When he was a young magician, Mac King did a lot of charity performances. It was a great way to develop as an entertainer while doing something for a worthy cause, he says. Now that he’s married and has a daughter, his charitable involvement is much more community-oriented. King is known for his work in promoting literacy. A few times a month, he visits local schools and performs for kids. He also talks up books and the role they played in his life and career.

“I talk about how checking out magic books from the library changed my life,” King says.

He promotes book drives and then helps distribute the books to schoolchildren.

Terry Fator uses his spotlight to bring awareness to two issues that hold special meaning to him: arthritis and veterans.

His younger sister, Debi, was diagnosed with rheumatoid arthritis at 18, Fator says. After mentioning her on “America’s Got Talent” in 2008, the Arthritis Foundation contacted him and asked for his help. He has done public service announcements to raise awareness of the disease and makes appearances whenever he can.

Military veterans have always been a passion of Fator’s, he says. When he was 8, he was friends with a boy whose father had been a POW in Vietnam. Seeing how the experience affected his friend’s father made an impact on him.

“It’s something I will never forget,” Fator says.

That’s why he donates a portion of the proceeds from his merchandise sales to military causes such as Snowball Express, an organization that helps kids of veterans who have died. He also sometimes donates a percentage of ticket sales.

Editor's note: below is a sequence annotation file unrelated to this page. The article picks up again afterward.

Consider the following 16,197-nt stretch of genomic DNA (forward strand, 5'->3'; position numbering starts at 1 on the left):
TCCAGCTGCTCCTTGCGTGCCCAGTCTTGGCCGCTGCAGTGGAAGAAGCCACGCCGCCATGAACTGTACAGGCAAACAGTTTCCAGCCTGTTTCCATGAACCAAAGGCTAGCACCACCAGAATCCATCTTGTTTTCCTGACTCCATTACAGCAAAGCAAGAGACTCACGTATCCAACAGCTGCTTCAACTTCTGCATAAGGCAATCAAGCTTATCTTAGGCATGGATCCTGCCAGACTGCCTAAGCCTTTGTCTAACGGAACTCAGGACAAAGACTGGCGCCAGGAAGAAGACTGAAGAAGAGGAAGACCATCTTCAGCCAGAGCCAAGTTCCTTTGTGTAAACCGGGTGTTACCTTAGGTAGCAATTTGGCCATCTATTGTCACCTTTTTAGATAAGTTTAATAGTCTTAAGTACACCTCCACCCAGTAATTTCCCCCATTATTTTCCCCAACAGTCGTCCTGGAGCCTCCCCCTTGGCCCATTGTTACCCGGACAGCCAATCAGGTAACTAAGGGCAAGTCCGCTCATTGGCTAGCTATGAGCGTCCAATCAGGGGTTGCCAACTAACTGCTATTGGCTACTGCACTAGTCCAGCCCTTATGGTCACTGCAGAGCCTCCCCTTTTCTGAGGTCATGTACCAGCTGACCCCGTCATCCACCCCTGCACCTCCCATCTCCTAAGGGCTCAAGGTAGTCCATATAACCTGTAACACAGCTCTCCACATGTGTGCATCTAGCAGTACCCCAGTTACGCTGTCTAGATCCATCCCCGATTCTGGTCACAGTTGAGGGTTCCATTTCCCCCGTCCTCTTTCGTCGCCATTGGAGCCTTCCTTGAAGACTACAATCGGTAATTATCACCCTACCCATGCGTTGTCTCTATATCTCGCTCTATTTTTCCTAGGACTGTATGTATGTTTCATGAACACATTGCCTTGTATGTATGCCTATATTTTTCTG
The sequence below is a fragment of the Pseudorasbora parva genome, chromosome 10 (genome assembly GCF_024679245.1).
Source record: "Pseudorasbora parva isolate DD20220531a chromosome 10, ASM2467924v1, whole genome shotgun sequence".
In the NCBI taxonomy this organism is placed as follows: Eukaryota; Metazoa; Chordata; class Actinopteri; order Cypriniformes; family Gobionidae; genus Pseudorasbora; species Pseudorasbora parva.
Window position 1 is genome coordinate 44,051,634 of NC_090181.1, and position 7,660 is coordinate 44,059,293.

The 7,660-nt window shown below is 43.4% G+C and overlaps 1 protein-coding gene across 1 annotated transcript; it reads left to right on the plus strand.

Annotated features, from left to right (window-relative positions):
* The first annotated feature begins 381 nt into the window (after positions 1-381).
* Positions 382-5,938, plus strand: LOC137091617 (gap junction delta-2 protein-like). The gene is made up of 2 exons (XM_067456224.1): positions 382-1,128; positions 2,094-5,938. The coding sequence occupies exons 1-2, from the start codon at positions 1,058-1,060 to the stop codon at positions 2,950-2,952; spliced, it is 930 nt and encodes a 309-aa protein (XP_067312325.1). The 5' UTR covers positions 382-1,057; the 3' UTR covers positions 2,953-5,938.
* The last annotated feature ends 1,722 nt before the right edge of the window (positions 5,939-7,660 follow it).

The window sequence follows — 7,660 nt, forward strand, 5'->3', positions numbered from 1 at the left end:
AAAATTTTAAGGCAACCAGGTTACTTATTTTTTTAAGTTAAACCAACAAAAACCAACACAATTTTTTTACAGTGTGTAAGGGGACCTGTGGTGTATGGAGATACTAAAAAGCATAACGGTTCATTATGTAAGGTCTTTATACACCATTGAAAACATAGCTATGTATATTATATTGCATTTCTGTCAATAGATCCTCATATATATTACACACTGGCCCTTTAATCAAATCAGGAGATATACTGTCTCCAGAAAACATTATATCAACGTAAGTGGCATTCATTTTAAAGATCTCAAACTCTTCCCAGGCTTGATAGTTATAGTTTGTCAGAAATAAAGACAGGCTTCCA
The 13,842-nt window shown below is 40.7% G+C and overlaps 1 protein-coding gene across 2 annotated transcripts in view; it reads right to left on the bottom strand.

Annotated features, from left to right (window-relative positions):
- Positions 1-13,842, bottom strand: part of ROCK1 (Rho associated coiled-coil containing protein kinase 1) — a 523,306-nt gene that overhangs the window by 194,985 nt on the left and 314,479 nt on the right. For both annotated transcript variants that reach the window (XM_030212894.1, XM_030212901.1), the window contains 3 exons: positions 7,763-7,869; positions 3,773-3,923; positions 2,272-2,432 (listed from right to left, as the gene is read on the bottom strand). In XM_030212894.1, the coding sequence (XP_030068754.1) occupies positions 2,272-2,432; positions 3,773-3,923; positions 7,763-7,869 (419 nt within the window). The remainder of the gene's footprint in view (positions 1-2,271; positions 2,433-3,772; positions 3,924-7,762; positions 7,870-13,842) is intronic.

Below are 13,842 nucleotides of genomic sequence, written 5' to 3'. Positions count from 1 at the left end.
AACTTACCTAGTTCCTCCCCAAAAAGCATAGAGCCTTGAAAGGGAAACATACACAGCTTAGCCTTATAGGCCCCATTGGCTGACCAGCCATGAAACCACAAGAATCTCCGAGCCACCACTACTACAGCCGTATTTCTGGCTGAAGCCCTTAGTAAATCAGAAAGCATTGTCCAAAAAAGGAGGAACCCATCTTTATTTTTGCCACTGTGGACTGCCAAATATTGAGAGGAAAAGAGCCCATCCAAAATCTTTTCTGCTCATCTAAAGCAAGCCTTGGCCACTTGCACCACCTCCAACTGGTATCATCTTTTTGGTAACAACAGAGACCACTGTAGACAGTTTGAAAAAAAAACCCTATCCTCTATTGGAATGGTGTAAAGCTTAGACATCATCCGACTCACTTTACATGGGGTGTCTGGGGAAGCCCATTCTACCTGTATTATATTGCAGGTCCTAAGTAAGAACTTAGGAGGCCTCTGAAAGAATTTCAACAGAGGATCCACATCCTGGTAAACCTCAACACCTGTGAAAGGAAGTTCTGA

In addition to being a necessary outlet for performers, or producers, charitable work also is just good PR. Some shows require their performers to volunteer their time for a cause.

Dancers from “Fantasy” at Luxor are contracted to make three personal appearances a week, says producer Anita Mann. Charity events count as an appearance. Steck’s performers also are contracted to do appearances.

But, the producers say, they would do charity work even if it didn’t result in media coverage. In fact, they do many events and activities that are never publicized, they add.

“We’re not doing it for press coverage,” Mann says. “That’s not what it’s about. We’re so blessed to have the ability to work and do a job that we love. We’re just blessed, and I think that everybody that can give should give.”

Steck agrees. After his uncle was stricken with AIDS in the 1980s, he often dreamed of becoming a producer of larger-than-life charity events. It’s still his goal, he insists. Until then, he’ll keep donating tickets and themed merchandise to organizations who ask for it. And Steck will keep giving to Jewish organizations; they fed him and his mother and sister and put clothes on their backs while he was growing up, Steck recalls.

“I want to take my little sliver of existence and use it to do what I can,” Steck says. “Use the power of entertainment to reach whoever I can.”

Contact reporter Sonya Padgett at spadgett@reviewjournal.com or 702-380-4564